By all rights, 1991’s Solace should have broken Sarah McLachlan into the mainstream. By the time of its release, McLachlan had worked out some of the stylistic kinks of her debut, 1989’s Touch, opting for a more direct sound. Solace featured McLachlan in full-bodied pop flight, although songs like “Black”, with its noir-ish foghorns-in-the-night gloom, might have been too dark for some folks. Strangely enough, “Possession”, the song that keyed people into 1993’s Fumbling Towards Ecstasy, comes from the perspective of a stalker. “Good Enough”, which was also a hit, deals with domestic abuse. So maybe subject matter wasn’t as important as the way it was presented, as Fumbling Towards Ecstasy remains a truly gorgeous album.
The album’s success also stems from one of McLachlan’s underestimated talents: her ability to anchor her best songs with evocative lines that anyone can claim for their own purposes. For all of “Possession”‘s disquieting imagery, its centerpiece lyric—“I will be the one to hold you down / Kiss you so hard / I’ll take your breath away”—can be interpreted as a healthy statement of passion. It’s certain that, in the tradition of songs like the Police’s “Every Breath You Take” and R.E.M.‘s “The One I Love”, listeners who latched onto “Possession” did so because it felt like a positive love song. And who (apart from maybe McLachlan herself) is to say they’re wrong? Even “Good Enough”, with lyrics like “It wasn’t the wind that cracked your shoulder and threw you to the ground”, can be romantic from the viewpoint of someone wishing to come to the rescue and make things better. That kind of tension seems only natural for an album that borrows its rapturous-sounding title from a line in a Wilford Owens poem about World War I (“Quick boys, in an ecstasy of fumbling we fit the masks just in time”).
Blending a little of Touch‘s ethereal wispiness with the earthiness and emotion that McLachlan found on Solace, Ecstasy ranges from soaring pop (“Possession”) to delicate balladry (“Mary”) to mournful sax-laced meditations (“Ice”). Throughout the record, McLachlan pushes her vocals into rarified territory, sometimes losing notes in brief moments that feel like the song simply can’t hold her emotions. McLachlan certainly wasn’t the only female songwriter pushing herself in such ways during the ‘90s (a decade that also saw the rise of artists such as Tori Amos, Beth Orton, Paula Cole, and a solo Natalie Merchant), but she brought everything together on Ecstasy in a way that few others could. Ecstasy is the sound of an artist’s talent and vision meeting the perfect production.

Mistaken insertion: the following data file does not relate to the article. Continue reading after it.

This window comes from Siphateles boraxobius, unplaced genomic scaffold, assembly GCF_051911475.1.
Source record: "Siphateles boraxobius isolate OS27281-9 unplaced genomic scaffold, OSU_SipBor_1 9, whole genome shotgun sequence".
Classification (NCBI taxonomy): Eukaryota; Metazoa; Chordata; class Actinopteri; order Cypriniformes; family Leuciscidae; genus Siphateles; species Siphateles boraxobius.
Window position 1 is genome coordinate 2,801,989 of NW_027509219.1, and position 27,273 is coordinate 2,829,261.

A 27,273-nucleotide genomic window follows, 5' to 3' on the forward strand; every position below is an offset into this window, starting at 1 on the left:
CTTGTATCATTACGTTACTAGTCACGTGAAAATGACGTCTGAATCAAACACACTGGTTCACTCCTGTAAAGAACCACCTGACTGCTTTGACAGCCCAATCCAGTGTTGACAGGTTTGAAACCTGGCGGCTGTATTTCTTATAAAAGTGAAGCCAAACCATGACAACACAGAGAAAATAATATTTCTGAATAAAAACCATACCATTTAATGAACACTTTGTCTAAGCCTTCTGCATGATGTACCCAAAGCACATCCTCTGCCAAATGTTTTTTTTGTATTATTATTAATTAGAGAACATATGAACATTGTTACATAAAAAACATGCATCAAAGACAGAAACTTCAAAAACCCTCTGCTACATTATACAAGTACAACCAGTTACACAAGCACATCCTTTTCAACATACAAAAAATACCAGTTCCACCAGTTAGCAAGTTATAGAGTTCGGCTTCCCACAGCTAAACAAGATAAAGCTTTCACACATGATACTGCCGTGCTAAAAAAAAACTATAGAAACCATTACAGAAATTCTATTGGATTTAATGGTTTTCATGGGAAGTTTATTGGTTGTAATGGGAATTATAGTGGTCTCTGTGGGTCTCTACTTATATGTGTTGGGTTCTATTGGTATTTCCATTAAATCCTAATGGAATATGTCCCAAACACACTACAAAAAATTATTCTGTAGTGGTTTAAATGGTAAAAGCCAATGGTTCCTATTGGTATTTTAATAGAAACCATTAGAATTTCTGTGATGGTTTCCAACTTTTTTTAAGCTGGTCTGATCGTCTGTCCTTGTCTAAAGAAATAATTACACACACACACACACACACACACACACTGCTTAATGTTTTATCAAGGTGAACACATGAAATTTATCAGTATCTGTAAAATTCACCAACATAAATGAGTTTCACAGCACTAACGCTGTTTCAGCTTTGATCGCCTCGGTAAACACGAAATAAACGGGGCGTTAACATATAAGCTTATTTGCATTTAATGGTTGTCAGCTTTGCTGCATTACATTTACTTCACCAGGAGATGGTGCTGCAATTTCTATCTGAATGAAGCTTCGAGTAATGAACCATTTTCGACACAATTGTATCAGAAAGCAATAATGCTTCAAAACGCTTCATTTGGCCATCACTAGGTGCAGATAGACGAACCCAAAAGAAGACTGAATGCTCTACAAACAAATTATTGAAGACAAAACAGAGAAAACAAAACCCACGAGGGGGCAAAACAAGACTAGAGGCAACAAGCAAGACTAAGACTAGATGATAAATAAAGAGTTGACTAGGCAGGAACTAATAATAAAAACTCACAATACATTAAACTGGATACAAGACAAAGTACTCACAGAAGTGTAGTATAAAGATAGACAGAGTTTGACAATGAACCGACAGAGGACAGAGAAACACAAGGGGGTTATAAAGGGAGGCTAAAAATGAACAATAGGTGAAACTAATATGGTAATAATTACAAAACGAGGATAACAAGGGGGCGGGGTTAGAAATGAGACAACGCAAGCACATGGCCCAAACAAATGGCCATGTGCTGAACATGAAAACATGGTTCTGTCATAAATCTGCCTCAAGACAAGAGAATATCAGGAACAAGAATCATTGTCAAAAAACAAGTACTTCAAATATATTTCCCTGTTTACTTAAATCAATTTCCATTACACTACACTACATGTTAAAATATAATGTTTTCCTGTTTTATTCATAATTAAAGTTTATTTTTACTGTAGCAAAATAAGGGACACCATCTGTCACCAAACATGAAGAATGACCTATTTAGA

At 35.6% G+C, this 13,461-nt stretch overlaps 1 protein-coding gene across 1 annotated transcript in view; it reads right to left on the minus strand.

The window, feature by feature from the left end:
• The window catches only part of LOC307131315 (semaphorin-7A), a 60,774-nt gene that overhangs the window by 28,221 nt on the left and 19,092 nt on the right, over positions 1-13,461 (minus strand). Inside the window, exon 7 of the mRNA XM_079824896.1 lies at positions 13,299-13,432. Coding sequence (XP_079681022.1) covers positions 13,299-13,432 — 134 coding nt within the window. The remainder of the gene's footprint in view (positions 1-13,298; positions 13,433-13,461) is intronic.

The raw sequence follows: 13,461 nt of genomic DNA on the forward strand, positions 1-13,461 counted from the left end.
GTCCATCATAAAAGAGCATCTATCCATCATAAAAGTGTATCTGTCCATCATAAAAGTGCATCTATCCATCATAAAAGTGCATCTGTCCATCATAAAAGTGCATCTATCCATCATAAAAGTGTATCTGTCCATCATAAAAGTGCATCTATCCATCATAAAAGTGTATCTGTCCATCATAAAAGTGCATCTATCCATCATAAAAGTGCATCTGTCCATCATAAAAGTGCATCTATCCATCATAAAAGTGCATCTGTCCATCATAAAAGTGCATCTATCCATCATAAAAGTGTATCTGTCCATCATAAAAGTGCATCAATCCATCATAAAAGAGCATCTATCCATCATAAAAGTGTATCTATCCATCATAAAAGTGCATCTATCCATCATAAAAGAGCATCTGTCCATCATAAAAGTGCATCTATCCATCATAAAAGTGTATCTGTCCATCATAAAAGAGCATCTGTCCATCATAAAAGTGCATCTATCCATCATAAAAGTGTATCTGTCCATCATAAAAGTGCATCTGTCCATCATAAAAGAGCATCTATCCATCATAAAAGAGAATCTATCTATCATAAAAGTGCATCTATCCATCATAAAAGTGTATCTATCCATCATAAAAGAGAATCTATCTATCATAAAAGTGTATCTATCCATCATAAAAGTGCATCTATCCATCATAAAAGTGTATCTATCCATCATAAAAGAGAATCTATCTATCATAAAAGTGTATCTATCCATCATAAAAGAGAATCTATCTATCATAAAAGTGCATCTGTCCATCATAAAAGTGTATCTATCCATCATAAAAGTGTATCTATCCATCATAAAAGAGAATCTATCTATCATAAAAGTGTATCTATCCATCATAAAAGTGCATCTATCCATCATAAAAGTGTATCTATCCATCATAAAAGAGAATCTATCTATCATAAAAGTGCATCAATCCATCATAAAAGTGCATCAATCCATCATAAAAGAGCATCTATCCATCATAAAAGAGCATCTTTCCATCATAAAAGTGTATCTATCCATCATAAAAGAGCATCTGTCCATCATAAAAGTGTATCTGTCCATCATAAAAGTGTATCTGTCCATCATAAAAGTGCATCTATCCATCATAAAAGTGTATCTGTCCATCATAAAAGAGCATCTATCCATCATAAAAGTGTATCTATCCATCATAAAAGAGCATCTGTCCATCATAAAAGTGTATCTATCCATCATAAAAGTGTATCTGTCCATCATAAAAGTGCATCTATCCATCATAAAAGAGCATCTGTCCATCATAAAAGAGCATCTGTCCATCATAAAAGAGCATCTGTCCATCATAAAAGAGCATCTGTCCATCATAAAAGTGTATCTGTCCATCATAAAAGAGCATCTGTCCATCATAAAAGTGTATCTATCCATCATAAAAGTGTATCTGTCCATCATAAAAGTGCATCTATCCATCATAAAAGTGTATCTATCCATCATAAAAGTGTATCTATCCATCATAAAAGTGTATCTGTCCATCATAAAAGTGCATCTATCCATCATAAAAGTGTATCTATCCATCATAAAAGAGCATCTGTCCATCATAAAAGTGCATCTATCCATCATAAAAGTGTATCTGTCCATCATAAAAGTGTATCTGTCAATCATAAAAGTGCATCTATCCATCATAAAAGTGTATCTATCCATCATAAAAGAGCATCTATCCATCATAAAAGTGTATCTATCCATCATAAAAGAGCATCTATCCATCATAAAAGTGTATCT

McLachlan followed Ecstasy with the hugely successful Surfacing, and began a steady retreat from the spotlight due to marriage, family obligations, and philanthropy. She’s released the occasional album and shown up performing a guest spot here, some soundtrack work there, but her reduced visibility has made Ecstasy something of a forgotten album—which is strange, considering its role in helping McLachlan launch high profile ventures such as the Lilith Fair festival. Legacy’s Deluxe Edition seeks to remedy this situation by providing not only Fumbling Towards Ecstasy in gorgeous packaging with pre-Raphaelite fontwork throughout the liner notes, but also by including The Freedom Sessions (expanded by one track) and the Fumbling Towards Ecstasy: Live DVD (augmented with an electronic press kit, a photo gallery, and three videos).
The Freedom Sessions, a collection of bare-bones demos and alternate tracks from the Ecstasy sessions, has always been a satisfying addendum. As for the live DVD, it too has always been a pleasant companion to the album, although it really doesn’t hold many surprises, despite the high quality performance. This Deluxe Edition attempts to paint Ecstasy, The Freedom Sessions, and the live DVD as equal parts of a trilogy, but it’s more accurate to say that Ecstasy is the large celestial body orbited by the other two. Also, this is material that most serious McLachlan fans already own, and it’s hard to say that the new bonus material is significant enough to make very many people trade in their old copies. A quality presentation in every way—from the packaging to the sound—but it doesn’t seem to serve McLachlan’s die-hard fans (the ones most likely to spring for a release like this) very well.